Thursday, April 26, 2012

Brief Notes from Peru

The weather has again taken a strange turn, perhaps even more extreme than in 2010. Lima should be starting to cloud over by now, but until my last day there it continued hot and sunny. The afternoon we went to the coast, you could see the sea fog trying to come in but burning up before it got on shore. Meanwhile, by April, skies above Arequipa should be cloudless but there's still a lot of cloud and haze around the mountains, with big cumulonimbus puffing up in the afternoons. The January to March period apparently saw the heaviest rains for many a year, so intense they damaged some of the streets in the city centre. Rain and even snow continues in the sierra and there is apparently likely to make some crop harvests late or significantly reduced.

Both Lima and Arequipa, especially the former, have seen rapid and significant modernisation of their vehicle fleet, which seems to have had a notable impact on pollution levels.

The issues of great debate in the national media continue to relate to exploitation of natural resources. The most prominent controversy at the moment relates to plans for a mine known as Conga in the northern department of Cajamarca, part of the mining project Yanacocha. This project was approved by the previous government but is opposed by the majority of locals in Cajamarca -- including the regional government -- because of fears of the impact it will have on water sources (four highland lagoons are slated to be used for depositing tailings from the mine). The current government ordered a review by a panel of international experts, which has recently been completed. Barely three days later, President Ollanta Humala announced that the project would go ahead, but with stronger conditions related to direct generation of employment, water storage and protection of the environment, as recommended in the international expert report. Early indications are that many in Cajamarca are not happy with this compromise, so debate and protest are likely to continue.

Sunday, April 22, 2012

Impressions of El Metropolitano

I'm a minor conossieur of urban transport issues, and, as I've written on a number of occasions before, one of Lima's greatest problems has been the lack of the mass transit system that is enjoyed by pretty much every other Latin American city of a similar size, as well as by several that are smaller.

 Therefore, it's great to have an opportunity to finally try out El Metropolitano, Lima's new guided busway system. Similar in conception to Bogotá's Transmilenio, it at present has a single line running through the city centre from Independencia in the north to Chorrillos in the south.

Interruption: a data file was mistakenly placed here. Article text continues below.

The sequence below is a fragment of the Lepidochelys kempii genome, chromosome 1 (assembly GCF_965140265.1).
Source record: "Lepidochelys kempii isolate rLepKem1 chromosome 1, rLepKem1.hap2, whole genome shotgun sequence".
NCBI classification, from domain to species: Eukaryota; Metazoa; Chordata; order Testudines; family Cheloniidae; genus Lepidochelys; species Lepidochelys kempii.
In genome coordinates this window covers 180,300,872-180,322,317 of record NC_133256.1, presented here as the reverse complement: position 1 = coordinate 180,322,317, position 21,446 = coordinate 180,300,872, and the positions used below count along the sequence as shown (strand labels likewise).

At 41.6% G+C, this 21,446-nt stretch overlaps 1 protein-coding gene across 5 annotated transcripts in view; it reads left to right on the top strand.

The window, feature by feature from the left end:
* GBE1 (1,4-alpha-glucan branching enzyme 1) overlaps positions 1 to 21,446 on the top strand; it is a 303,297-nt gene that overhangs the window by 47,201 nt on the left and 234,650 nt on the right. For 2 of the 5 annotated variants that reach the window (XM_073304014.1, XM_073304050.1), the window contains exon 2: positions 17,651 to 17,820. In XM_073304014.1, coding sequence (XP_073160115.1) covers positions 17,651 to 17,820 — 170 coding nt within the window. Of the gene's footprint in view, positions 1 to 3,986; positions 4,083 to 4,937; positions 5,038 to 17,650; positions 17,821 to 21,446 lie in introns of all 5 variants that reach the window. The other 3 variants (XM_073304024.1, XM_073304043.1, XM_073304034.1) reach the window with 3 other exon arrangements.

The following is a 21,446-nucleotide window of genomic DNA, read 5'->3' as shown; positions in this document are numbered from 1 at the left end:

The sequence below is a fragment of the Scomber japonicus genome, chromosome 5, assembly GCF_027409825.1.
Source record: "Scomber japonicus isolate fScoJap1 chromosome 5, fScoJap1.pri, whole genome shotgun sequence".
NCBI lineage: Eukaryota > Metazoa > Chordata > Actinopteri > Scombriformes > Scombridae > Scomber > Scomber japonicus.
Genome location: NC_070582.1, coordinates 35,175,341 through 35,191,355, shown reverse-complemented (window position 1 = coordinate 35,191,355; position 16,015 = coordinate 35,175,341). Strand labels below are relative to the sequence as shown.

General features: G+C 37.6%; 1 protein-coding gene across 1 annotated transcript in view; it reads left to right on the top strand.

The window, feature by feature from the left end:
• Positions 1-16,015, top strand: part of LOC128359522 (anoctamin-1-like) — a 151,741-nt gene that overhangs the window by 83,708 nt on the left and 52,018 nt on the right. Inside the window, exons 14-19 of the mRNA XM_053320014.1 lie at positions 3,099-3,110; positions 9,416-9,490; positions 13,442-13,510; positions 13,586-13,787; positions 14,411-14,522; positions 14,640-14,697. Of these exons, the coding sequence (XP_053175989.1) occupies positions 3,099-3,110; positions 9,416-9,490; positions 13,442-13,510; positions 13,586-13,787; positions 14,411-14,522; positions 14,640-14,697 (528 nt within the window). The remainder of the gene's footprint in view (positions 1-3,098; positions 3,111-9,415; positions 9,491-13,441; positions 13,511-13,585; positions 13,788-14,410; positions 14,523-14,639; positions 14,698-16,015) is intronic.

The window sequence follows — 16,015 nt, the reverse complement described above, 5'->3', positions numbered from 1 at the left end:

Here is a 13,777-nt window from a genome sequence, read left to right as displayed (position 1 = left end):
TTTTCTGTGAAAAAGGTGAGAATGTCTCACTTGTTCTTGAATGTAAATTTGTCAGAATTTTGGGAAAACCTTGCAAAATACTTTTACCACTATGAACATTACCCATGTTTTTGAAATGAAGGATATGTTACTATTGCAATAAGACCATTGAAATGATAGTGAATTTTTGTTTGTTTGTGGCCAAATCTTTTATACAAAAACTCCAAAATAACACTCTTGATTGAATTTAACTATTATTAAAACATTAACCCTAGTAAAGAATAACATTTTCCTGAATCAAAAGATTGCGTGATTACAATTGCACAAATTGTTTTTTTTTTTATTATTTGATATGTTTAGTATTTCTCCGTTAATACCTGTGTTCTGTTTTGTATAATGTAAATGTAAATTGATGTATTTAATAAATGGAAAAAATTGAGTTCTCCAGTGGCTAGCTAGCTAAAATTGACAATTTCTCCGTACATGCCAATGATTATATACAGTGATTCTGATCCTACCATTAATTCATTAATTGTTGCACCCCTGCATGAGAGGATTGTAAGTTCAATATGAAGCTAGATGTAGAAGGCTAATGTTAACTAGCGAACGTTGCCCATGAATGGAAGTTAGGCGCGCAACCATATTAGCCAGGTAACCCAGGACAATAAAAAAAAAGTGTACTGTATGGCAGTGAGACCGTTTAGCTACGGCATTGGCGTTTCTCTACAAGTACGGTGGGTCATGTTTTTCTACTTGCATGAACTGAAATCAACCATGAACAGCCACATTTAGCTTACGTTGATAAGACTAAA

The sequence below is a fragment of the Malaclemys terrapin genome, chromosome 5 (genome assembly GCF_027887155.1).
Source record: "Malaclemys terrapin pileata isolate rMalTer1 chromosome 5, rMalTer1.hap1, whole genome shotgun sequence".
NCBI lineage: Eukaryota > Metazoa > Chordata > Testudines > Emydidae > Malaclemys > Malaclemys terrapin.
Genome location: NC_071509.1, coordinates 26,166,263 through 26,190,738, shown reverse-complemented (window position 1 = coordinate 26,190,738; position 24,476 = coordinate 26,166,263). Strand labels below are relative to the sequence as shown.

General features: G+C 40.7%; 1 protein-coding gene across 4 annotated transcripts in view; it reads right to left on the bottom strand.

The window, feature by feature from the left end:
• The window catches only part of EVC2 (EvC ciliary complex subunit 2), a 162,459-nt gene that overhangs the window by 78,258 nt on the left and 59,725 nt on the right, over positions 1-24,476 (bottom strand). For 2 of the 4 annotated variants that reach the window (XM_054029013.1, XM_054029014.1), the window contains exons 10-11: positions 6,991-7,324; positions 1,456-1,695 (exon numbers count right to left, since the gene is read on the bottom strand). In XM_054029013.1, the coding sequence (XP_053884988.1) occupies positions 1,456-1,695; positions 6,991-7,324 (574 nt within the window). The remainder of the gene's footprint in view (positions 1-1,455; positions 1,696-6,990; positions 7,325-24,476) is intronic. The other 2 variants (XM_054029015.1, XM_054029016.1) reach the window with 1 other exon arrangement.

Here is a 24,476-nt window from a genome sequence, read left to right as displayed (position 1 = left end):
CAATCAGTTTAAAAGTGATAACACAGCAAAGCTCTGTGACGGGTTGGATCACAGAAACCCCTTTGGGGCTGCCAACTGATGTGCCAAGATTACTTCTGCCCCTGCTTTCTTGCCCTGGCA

On Thursday I  and a friend rode El Metropolitano from the central city to the end of the line at Chorrillos, from where we found our way to the beach to eat cebiche, and then doubled back to Barranco to pick up El Metropolitano back into the centre. On Friday I took a couple more rides around rush hour. On the strength of my experience so far, I'm giving El Metropolitano a B/B+.

 In making an evaluation, I'm not including any consideration of the extent or coverage of El Metropolitano, which is obviously inadequate at the moment but will hopefully be improved over time. I'm only taking into account the features of the service that currently exist. Details below.

The Good
  • The buses are modern, clean, quiet and internally uncluttered with seats that are comfortable enough and leave enough space for those standing; there are also plenty of grips to hold onto if you're standing.
  • Although I haven't tested how it handles the peak of a Lima summer, the bus was comfortable enough in Thursday's 25 degrees.
  • The payment system is straightforward: you purchase a single card and load money on to it at the same machines, which are available at all stops. These are easy to use, although I would recommend having coins to pay with.
  • It's good value: a single journey is S/. 1.50 (about $0.75 NZD) regardless of where you get off.
  • The platforms are simple and unobtrusive. The barriers are easy to negotiate with your card: the single price allows the added benefit that you only have to zap in when you enter and not when you get off. When you zap through the barrier it shows how much money you have remaining on your card.  The boarding and getting off processes are relatively efficient, through electronic doors in the platform barrier that align with the bus doors.